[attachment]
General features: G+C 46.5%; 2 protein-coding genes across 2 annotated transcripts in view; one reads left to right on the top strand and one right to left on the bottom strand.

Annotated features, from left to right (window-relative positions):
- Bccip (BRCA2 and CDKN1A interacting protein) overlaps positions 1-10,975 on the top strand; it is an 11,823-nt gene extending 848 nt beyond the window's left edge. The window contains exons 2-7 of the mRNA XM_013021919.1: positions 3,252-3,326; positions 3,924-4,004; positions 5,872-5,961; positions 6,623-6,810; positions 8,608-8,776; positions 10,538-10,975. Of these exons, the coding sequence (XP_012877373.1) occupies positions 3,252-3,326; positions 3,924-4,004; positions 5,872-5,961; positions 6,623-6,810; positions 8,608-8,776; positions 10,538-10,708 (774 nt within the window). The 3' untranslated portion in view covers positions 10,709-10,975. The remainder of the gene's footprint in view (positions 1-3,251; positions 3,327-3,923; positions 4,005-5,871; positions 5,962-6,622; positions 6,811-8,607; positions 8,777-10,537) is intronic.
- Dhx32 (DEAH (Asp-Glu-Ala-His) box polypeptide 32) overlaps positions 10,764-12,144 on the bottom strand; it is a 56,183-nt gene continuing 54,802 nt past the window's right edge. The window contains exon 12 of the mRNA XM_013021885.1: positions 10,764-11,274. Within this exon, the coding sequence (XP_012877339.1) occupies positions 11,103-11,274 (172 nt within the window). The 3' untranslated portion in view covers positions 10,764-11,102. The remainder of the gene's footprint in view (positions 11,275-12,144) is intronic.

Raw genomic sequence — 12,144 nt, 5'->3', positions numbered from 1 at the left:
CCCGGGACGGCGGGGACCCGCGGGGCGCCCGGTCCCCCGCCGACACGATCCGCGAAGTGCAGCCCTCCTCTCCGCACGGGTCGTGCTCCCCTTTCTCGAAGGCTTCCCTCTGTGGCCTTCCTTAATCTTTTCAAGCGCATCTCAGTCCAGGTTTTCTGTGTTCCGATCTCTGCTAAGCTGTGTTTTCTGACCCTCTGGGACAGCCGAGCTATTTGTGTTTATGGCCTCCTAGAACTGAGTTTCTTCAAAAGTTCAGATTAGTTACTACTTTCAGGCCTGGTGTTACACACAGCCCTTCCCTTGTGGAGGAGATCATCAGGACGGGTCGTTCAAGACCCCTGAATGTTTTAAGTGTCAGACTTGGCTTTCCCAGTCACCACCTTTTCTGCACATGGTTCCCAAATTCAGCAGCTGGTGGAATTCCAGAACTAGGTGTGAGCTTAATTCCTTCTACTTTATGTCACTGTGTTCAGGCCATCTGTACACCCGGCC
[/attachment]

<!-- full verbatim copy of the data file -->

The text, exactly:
General features: G+C 46.5%; 2 protein-coding genes across 2 annotated transcripts in view; one reads left to right on the top strand and one right to left on the bottom strand.

Annotated features, from left to right (window-relative positions):
- Bccip (BRCA2 and CDKN1A interacting protein) overlaps positions 1-10,975 on the top strand; it is an 11,823-nt gene extending 848 nt beyond the window's left edge. The window contains exons 2-7 of the mRNA XM_013021919.1: positions 3,252-3,326; positions 3,924-4,004; positions 5,872-5,961; positions 6,623-6,810; positions 8,608-8,776; positions 10,538-10,975. Of these exons, the coding sequence (XP_012877373.1) occupies positions 3,252-3,326; positions 3,924-4,004; positions 5,872-5,961; positions 6,623-6,810; positions 8,608-8,776; positions 10,538-10,708 (774 nt within the window). The 3' untranslated portion in view covers positions 10,709-10,975. The remainder of the gene's footprint in view (positions 1-3,251; positions 3,327-3,923; positions 4,005-5,871; positions 5,962-6,622; positions 6,811-8,607; positions 8,777-10,537) is intronic.
- Dhx32 (DEAH (Asp-Glu-Ala-His) box polypeptide 32) overlaps positions 10,764-12,144 on the bottom strand; it is a 56,183-nt gene continuing 54,802 nt past the window's right edge. The window contains exon 12 of the mRNA XM_013021885.1: positions 10,764-11,274. Within this exon, the coding sequence (XP_012877339.1) occupies positions 11,103-11,274 (172 nt within the window). The 3' untranslated portion in view covers positions 10,764-11,102. The remainder of the gene's footprint in view (positions 11,275-12,144) is intronic.

Raw genomic sequence — 12,144 nt, 5'->3', positions numbered from 1 at the left:
CCCGGGACGGCGGGGACCCGCGGGGCGCCCGGTCCCCCGCCGACACGATCCGCGAAGTGCAGCCCTCCTCTCCGCACGGGTCGTGCTCCCCTTTCTCGAAGGCTTCCCTCTGTGGCCTTCCTTAATCTTTTCAAGCGCATCTCAGTCCAGGTTTTCTGTGTTCCGATCTCTGCTAAGCTGTGTTTTCTGACCCTCTGGGACAGCCGAGCTATTTGTGTTTATGGCCTCCTAGAACTGAGTTTCTTCAAAAGTTCAGATTAGTTACTACTTTCAGGCCTGGTGTTACACACAGCCCTTCCCTTGTGGAGGAGATCATCAGGACGGGTCGTTCAAGACCCCTGAATGTTTTAAGTGTCAGACTTGGCTTTCCCAGTCACCACCTTTTCTGCACATGGTTCCCAAATTCAGCAGCTGGTGGAATTCCAGAACTAGGTGTGAGCTTAATTCCTTCTACTTTATGTCACTGTGTTCAGGCCATCTGTACACCCGGCC